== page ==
Voices: Baba Israel

Feature in Issue 20-3 | Autumn 2008

From the Living Theatre to hip hop theatre, Baba Israel in his own words.

I grew up in New York’s The Living Theatre [often seen as the first modern, experimental theatre company]; a childhood of theatre, rehearsal spaces, and loft parties. At ten years old I was a member of a youth theatre company, run by Gypsy, a member of The Living Theatre.

We created anti-consumerism plays and I played ‘Ronald Raygun’ performing in public parks around New York City. The work was political and public.

The Living Theatre’s work marked essential developments in street theatre and collective creation.

The Living Theatre challenged society and called out its oppressive forces.

I continue in that tradition making music and theatre that addresses issues of race, militarisation, and media manipulation. My father Steve Ben Israel emerged as a solo performer bringing together comedy, jazz, and theatre. My mother Pamela Mayo Israel is a mask masker, theatre artist, and filmmaker.

My creative voice was encouraged.

As a performer my background is in the hip hop and spoken word renaissance of the 90s. Here my love of rhymes and beats came to life. I moved into the experimental performance scene of New York, performing improvisations in clubs, theatres, squats, and raves.

I collaborated with artists from diverse backgrounds including Balinese dance, jazz, electronic music, hip hop, Boal’s Theatre of the Oppressed, Commedia dell’Arte.

I trained in Playback Theatre. In Playback I have found a community based improvisational theatre form that engages communities at the deepest level. We have worked with groups who have lost family members in 9/11; in schools dealing with racial conflicts; and with union movements. I am proud to be co-founder of Playback NYC with Paul McIsaac, the first Playback company based in New York City, and to integrate hip hop’s improvisational forms.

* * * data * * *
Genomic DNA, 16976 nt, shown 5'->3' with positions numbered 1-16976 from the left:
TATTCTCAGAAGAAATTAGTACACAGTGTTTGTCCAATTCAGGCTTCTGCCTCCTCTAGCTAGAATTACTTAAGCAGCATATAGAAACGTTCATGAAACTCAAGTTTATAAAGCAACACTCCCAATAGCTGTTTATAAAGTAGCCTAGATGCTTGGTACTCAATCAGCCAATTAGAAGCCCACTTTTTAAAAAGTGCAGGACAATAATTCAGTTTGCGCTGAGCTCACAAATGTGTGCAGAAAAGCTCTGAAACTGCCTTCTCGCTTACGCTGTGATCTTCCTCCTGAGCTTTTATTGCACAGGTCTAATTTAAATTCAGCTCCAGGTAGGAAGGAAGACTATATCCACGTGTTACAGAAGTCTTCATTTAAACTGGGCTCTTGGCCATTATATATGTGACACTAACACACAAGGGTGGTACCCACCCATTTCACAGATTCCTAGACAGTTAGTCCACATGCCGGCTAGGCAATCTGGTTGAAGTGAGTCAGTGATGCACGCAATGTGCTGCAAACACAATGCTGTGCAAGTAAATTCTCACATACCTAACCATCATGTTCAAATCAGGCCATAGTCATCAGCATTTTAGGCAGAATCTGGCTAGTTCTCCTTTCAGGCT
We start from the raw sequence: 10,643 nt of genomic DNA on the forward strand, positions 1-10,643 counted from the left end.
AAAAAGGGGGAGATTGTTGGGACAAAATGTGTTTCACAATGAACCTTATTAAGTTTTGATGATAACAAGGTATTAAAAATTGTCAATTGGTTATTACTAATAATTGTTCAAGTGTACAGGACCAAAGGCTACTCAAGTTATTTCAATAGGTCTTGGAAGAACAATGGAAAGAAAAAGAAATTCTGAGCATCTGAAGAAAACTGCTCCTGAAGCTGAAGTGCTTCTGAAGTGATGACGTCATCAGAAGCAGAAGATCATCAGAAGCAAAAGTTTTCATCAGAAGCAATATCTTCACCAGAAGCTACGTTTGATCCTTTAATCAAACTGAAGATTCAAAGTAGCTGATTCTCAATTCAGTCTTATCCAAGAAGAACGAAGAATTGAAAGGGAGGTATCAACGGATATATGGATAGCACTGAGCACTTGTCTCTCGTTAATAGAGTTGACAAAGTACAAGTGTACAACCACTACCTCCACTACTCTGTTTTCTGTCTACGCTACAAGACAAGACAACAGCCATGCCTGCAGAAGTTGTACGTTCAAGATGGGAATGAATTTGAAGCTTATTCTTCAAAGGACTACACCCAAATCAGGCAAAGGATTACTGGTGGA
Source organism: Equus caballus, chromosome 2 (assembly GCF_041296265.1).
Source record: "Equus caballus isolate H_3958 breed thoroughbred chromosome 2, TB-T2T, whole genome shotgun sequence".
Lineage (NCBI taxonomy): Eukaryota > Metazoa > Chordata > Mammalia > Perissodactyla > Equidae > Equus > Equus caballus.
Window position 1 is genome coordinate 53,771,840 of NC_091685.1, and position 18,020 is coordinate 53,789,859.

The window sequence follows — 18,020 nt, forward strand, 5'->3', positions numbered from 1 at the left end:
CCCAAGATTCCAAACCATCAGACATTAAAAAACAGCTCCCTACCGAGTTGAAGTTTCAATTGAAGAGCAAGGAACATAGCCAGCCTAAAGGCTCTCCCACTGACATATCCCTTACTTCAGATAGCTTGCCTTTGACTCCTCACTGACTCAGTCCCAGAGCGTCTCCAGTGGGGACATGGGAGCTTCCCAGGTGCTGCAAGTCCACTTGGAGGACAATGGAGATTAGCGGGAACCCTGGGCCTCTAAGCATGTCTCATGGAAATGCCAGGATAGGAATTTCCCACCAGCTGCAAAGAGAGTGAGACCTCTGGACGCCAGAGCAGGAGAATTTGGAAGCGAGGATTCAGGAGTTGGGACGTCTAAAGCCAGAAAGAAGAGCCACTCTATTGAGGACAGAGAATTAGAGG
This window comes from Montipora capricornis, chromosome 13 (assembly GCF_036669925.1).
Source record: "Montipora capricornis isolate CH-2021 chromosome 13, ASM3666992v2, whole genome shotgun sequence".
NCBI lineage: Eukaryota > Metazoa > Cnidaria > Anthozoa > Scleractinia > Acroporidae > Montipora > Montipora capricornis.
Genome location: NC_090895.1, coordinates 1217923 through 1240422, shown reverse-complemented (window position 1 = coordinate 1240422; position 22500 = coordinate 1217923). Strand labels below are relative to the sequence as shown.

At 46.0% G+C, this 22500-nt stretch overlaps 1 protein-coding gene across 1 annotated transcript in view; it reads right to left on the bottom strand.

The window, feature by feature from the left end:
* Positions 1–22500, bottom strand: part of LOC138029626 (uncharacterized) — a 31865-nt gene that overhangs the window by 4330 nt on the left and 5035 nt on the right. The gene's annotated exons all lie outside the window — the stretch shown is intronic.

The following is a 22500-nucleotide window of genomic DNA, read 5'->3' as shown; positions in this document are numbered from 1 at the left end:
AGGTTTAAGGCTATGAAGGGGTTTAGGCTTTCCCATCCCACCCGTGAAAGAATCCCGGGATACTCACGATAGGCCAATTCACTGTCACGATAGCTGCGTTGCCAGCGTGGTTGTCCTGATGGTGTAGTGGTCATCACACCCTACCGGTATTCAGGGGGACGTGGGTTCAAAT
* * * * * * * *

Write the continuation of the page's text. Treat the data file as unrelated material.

Enter Hip Hop Theatre, a recipe for my excitement and engagement in the theatrical tradition. Hip Hop Theatre expands hip hop’s storytelling, allowing for greater range of content, emotion, and dynamic outside of the hype of the club/party.

Theatre can embody human and political conflicts directly. Instead of a solo rap challenging racism, you can stage a battle between an oblivious white and militant black rapper, as we did in our Hip Hop Commedia piece What you say white boy? This intersection connects contemporary performance to the global language of hip hop. This creates current work that invites new audiences to the theatre. At the same time what is lost moving into the theatre? I see this tension as a vital place to examine process, venue, and form.

Process 08 is at the cutting edge of developing the form. Director Benji Reid’s genius is in creating a structure where process is emphasised, as opposed to product. In many developmental situations the pressure of creating finished work limits experimentation and true innovation. In the previous Process I was able to push myself and develop new training structures.

My focus will again mix Hip Hop skills such as freestyle, emceeing, and beatboxing with improvisational forms such as Playback Theatre. I am interested in challenging the expectations of these skills and pushing the possibilities of beatboxing and emceeing in relation to character, narrative, and ensemble work.

New York City is an international city and at the same time very insular. As an artist I have travelled and worked in Europe, Australia, and Asia. The mix of traditional cultural frameworks, contemporary movements, and the re-imagining and re-interpretation of American forms such as Hip Hop make for fertile collaboration.

I’m premiering my new solo piece Boom Bap Meditations in New York at the Hip Hop Theater Festival. In October 2008 Boom Bap Showtime! will tour to Contact Theatre in Manchester and The Albany in London. Presenting a double bill of my show and new work from Australian Hip Hop Theatre artist Morganics and Canadian dancer Jojo Zalina. This marks a truly international collaboration.

The Living Theatre was established in 1947 by Judith Malina and Julian Beck. Early works such as The Brig confronted the brutality of military prisons and The Connection explored the world of jazz. The Living Theatre left America and toured Europe throughout the 60s and 70s. Works such as Paradise Now moved from traditional theatrical forms to ritualistic and improvisational structures.

Process08 is a rich workshop festival, presented by Breaking Cycles and The Martin Harris Centre at The University of Manchester, and delivered by international masters of hip hop theatre, encouraging young artists to focus on the process of new theatre making, using a display of multi-disciplined artforms. Hosted by Benji Reid; featuring Will Power, Ty, Baba Israel, Walid, Kwikstep, and Rokafella. 4-16 August 2008. Includes the Hip Hop Film Festival. See www.breakingcycles.co.uk

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Issue 20-3
p. 14